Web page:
- The Washington Times - Thursday, December 21, 2000

An investigator critical of federal pollution-cleanup policies was relieved of his duties for embarrassing the Clinton administration, say the official and Capitol Hill lawmakers.

As the only investigator in the Ombudsman Office of the Environmental Protection Agency (EPA), Hugh Kaufman was the chief critic inside his own agency and exposed numerous cover-ups prior to his dismissal last week.

In Colorado, Mr. Kaufman embarrassed the agency and forced it to clean up its radioactive-waste burial site in a Denver neighborhood. He was also critical of agency actions in Florida, Idaho and Pennsylvania.

And when it comes to dealing with Congress, Mr. Kaufman said the agency "is not dealing the cards off the top of the deck."

"Basically, we are supposed to [be] advocates of the truth, but the agency has been much too harsh in some cases, and taken a dive in others," Mr. Kaufman said.

Tim Fields, the EPA official who initially hired Mr. Kaufman, then reassigned him to an analyst's job, said the decision was based on performance, not politics.

"We have a strong commitment to the national ombudsman and have concluded Mr. Kaufman no longer fits in the support of that national function," Mr. Fields said.

He said the EPA would continue to provide all the support necessary to the ombudsman's office.

Several members of Congress have criticized Mr. Kaufman's reassignment, claiming it is political retaliation, and have called on the Clinton administration and the incoming Bush administration to reinstate Mr. Kaufman.

"I am furious," said Sen. Wayne Allard, Colorado Republican.

"They got embarrassed publicly and I think they were out to get him," Mr. Allard said.

Mr. Kaufman discovered that an EPA radioactive burial site in Overland Park, Colo., was leaking into the Platte River. The agency initially denied the leak, but after secret documents were exposed, agreed to move the burial site, said a spokesman for Mr. Allard.

Mr. Kaufman also criticized a similar cleanup plan of radioactive and toxic waste in Tarpon Springs, Fla. The EPA has since put a hold on those plans.

Mr. Kaufman said the agency "played fast and loose with the truth."

"They demonstrated firsthand you cannot trust the EPA's entrenched bureaucracy," he said.

Rep. Michael Bilirakis, Florida Republican, has written to President-elect George W. Bush asking that the decision be rescinded.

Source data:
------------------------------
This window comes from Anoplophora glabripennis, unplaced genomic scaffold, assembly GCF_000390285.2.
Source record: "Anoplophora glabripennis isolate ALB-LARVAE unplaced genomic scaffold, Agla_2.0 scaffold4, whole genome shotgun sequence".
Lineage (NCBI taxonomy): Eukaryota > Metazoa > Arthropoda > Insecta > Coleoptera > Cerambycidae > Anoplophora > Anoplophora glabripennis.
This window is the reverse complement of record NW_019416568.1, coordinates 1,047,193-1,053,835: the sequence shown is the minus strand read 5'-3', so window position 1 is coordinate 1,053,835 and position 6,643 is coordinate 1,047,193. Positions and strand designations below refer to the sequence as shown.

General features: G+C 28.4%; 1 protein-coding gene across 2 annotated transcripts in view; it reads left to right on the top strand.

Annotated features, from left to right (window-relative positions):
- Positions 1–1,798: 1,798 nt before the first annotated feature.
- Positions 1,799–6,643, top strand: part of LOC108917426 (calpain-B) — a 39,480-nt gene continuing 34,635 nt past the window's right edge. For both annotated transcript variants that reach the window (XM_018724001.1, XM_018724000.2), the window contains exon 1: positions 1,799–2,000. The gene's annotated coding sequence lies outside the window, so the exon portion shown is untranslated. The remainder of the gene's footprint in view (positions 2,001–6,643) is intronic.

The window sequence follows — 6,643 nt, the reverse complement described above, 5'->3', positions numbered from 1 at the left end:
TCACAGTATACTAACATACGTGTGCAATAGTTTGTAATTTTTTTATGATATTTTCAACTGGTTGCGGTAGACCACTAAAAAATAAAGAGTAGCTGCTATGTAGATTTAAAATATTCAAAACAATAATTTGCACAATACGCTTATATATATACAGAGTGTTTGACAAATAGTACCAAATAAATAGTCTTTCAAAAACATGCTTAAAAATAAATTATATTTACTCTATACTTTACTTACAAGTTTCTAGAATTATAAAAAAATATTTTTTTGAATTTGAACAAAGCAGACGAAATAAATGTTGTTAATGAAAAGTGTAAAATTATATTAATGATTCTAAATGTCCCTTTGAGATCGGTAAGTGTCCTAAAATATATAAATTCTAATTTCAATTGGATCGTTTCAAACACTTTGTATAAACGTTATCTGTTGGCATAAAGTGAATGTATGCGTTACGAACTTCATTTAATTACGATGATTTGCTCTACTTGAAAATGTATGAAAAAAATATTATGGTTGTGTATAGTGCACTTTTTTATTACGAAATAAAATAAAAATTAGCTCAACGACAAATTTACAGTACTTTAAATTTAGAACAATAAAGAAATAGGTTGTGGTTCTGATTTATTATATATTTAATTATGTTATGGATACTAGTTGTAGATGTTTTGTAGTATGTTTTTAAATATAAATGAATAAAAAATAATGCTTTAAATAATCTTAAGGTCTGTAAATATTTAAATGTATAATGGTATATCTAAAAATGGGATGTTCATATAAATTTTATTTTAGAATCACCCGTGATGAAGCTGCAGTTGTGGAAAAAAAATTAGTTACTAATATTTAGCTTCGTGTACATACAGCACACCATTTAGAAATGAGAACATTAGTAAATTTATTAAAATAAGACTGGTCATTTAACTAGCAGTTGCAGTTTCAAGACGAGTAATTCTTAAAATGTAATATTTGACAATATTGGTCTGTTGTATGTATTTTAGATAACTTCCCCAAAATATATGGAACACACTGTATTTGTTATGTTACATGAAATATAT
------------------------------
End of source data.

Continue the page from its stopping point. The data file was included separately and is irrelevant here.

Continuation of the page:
"Because the national ombudsman function at the EPA has been so successful in resolving problems with the EPA bureaucracy at the request of members of Congress, we request that, as soon as possible, you employ your good office to restore and support the national ombudsman and his staff," Mr. Bilirakis said.

"More specifically, we look to your administration to undo the damage that is being initiated by the Clinton political appointees in the immediate wake after Vice President [Al] Gore's concession speech," he said.

Mr. Kaufman was informed of his transfer less than 24 hours after Mr. Gore's Dec. 13 speech. Lawmakers and Mr. Kaufman note the timing is curious and reinforces their theory that the actions were politically motivated.

"The Democrats want to get a little revenge before they leave," Mr. Kaufman said.

Sen. Michael D. Crapo, Idaho Republican, said Mr. Kaufman's sudden transfer "renews my concern that EPA is attempting to weaken the ombudsman's office. The independent function of the ombudsman's office is vital."

Mr. Crapo's office released an Oct. 18 letter written to him from the agency indicating that Mr. Kaufman's work was satisfactory.

Michael H. Shapiro, principal deputy assistant administrator, told Mr. Crapo he was "pleased to hear you and the community are satisfied with the national ombudsman's involvement" in an Idaho Superfund site.

"We believe the ombudsman function is a very important one for the agency and the public," Mr. Shapiro said.

Mr. Kaufman said he received top performance ratings in his three years in the office, as well as two cash awards of $1,000 each for his work.

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